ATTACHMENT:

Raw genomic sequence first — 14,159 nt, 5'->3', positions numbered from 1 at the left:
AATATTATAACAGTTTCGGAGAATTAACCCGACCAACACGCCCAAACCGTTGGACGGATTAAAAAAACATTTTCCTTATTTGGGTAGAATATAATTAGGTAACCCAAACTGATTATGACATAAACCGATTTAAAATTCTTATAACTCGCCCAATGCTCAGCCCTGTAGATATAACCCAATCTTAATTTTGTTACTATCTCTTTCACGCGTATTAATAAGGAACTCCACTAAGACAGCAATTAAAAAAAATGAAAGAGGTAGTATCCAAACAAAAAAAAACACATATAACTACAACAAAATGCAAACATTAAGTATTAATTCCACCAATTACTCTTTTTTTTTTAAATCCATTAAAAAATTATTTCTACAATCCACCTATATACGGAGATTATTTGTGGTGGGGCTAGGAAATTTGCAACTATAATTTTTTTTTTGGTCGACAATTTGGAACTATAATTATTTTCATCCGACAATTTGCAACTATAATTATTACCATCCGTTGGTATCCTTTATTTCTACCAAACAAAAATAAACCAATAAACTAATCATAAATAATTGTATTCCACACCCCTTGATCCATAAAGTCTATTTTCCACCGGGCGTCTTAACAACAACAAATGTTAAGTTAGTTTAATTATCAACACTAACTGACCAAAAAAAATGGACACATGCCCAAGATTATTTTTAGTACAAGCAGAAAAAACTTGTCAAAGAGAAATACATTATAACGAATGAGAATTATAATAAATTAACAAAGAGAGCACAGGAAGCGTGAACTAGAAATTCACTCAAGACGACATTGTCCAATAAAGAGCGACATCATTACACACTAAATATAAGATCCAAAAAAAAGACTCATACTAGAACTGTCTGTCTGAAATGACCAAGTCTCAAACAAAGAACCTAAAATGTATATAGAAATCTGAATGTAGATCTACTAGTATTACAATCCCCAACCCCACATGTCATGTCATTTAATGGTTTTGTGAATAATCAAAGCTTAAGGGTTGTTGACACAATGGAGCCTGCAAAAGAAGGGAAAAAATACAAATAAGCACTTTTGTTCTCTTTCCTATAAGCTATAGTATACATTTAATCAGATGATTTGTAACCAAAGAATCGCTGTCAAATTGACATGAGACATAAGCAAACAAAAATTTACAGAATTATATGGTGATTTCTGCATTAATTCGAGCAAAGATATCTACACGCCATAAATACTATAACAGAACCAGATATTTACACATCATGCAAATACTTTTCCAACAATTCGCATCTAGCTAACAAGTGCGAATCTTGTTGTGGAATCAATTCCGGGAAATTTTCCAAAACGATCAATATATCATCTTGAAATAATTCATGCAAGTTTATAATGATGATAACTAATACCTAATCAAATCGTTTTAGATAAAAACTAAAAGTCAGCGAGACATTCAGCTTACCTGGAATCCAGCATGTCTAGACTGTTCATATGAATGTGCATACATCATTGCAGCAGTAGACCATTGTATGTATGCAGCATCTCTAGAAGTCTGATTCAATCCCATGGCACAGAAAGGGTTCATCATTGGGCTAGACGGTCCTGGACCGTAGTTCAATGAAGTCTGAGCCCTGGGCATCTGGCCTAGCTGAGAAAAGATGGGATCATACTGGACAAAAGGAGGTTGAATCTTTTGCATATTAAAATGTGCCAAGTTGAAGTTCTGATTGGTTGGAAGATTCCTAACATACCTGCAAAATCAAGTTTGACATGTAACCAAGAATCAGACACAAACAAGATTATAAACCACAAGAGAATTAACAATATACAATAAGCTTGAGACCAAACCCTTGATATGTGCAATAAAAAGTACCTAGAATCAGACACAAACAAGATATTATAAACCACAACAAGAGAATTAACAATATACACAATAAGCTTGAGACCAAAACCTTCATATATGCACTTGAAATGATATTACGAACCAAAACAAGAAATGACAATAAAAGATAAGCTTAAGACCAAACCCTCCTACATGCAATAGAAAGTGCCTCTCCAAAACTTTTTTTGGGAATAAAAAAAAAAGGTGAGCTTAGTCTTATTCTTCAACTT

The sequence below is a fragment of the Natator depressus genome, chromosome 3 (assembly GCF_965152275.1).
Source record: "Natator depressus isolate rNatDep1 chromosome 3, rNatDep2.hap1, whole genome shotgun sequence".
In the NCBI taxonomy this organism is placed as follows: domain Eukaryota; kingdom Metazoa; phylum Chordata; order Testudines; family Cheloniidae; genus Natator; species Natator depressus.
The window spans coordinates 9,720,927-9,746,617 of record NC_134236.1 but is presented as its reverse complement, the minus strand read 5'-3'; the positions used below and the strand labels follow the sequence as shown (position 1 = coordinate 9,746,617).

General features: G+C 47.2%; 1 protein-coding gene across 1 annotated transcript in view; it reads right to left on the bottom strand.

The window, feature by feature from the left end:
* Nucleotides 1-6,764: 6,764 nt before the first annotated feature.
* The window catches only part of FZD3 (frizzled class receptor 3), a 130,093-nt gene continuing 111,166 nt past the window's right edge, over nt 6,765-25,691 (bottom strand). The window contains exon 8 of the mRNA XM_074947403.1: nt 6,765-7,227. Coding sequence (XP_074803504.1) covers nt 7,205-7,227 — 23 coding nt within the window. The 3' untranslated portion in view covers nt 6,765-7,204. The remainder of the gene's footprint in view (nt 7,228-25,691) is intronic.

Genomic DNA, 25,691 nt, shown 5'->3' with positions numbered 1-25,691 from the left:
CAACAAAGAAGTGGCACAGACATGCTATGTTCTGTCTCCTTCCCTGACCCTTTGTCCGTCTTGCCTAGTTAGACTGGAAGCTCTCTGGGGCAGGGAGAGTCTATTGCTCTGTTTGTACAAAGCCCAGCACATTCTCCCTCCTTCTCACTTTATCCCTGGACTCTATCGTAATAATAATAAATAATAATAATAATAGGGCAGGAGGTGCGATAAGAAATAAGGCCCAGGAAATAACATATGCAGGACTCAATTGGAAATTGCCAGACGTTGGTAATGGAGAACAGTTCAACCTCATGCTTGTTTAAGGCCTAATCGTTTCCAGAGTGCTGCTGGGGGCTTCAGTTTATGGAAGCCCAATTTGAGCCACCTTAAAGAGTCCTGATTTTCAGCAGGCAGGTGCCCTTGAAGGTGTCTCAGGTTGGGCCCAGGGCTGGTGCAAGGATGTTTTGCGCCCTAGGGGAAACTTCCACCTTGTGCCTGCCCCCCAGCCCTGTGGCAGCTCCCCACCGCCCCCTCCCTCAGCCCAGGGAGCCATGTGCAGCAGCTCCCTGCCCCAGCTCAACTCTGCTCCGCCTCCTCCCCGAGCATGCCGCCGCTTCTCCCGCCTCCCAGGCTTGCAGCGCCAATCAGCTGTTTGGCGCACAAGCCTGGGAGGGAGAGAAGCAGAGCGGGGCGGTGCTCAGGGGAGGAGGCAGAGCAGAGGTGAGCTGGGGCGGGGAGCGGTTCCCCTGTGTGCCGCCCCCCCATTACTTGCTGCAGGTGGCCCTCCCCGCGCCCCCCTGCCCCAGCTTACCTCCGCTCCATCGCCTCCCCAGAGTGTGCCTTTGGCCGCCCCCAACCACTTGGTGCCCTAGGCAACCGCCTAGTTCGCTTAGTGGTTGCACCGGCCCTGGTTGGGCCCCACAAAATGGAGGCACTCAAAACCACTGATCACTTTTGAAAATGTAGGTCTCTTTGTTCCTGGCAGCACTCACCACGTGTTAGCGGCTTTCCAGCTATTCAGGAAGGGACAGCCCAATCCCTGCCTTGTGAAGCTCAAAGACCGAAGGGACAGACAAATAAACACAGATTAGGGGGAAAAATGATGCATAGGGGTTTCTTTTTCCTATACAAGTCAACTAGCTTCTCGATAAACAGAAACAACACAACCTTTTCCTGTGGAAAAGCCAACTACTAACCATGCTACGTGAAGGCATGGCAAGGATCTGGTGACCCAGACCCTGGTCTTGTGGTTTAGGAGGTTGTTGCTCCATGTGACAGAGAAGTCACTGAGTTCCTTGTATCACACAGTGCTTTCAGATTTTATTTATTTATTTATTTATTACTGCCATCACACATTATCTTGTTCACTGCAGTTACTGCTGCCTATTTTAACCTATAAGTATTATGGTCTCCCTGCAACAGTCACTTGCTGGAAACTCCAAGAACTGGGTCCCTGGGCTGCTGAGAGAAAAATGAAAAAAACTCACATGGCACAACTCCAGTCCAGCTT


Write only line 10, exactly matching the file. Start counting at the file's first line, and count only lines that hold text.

* The window catches only part of FZD3 (frizzled class receptor 3), a 130,093-nt gene continuing 111,166 nt past the window's right edge, over nt 6,765-25,691 (bottom strand). The window contains exon 8 of the mRNA XM_074947403.1: nt 6,765-7,227. Coding sequence (XP_074803504.1) covers nt 7,205-7,227 — 23 coding nt within the window. The 3' untranslated portion in view covers nt 6,765-7,204. The remainder of the gene's footprint in view (nt 7,228-25,691) is intronic.